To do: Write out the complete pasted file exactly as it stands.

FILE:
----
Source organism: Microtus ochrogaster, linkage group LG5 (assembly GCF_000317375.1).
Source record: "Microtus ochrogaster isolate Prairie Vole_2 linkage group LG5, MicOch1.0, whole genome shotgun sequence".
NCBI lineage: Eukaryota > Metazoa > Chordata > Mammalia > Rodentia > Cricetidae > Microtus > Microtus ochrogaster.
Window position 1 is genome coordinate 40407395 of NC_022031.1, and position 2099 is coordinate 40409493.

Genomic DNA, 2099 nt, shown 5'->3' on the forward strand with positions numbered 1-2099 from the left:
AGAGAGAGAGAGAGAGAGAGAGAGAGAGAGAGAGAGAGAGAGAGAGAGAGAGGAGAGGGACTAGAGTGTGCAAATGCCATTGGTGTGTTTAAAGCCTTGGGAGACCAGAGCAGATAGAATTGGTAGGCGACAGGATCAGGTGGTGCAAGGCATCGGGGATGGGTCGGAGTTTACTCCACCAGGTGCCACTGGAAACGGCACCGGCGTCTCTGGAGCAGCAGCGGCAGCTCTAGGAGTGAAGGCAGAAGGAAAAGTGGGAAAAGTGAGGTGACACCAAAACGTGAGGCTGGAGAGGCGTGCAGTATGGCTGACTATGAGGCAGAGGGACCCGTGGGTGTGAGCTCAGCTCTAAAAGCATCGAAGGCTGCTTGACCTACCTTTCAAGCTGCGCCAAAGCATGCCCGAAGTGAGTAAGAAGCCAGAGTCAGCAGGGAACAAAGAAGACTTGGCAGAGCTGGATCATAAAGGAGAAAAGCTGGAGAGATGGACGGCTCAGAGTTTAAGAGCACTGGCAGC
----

Source organism: Microtus ochrogaster, linkage group LG5 (assembly GCF_000317375.1).
Source record: "Microtus ochrogaster isolate Prairie Vole_2 linkage group LG5, MicOch1.0, whole genome shotgun sequence".
NCBI lineage: Eukaryota > Metazoa > Chordata > Mammalia > Rodentia > Cricetidae > Microtus > Microtus ochrogaster.
Window position 1 is genome coordinate 40407395 of NC_022031.1, and position 2099 is coordinate 40409493.

Genomic DNA, 2099 nt, shown 5'->3' on the forward strand with positions numbered 1-2099 from the left:
AGAGAGAGAGAGAGAGAGAGAGAGAGAGAGAGAGAGAGAGAGAGAGAGAGAGGAGAGGGACTAGAGTGTGCAAATGCCATTGGTGTGTTTAAAGCCTTGGGAGACCAGAGCAGATAGAATTGGTAGGCGACAGGATCAGGTGGTGCAAGGCATCGGGGATGGGTCGGAGTTTACTCCACCAGGTGCCACTGGAAACGGCACCGGCGTCTCTGGAGCAGCAGCGGCAGCTCTAGGAGTGAAGGCAGAAGGAAAAGTGGGAAAAGTGAGGTGACACCAAAACGTGAGGCTGGAGAGGCGTGCAGTATGGCTGACTATGAGGCAGAGGGACCCGTGGGTGTGAGCTCAGCTCTAAAAGCATCGAAGGCTGCTTGACCTACCTTTCAAGCTGCGCCAAAGCATGCCCGAAGTGAGTAAGAAGCCAGAGTCAGCAGGGAACAAAGAAGACTTGGCAGAGCTGGATCATAAAGGAGAAAAGCTGGAGAGATGGACGGCTCAGAGTTTAAGAGCACTGGCAGC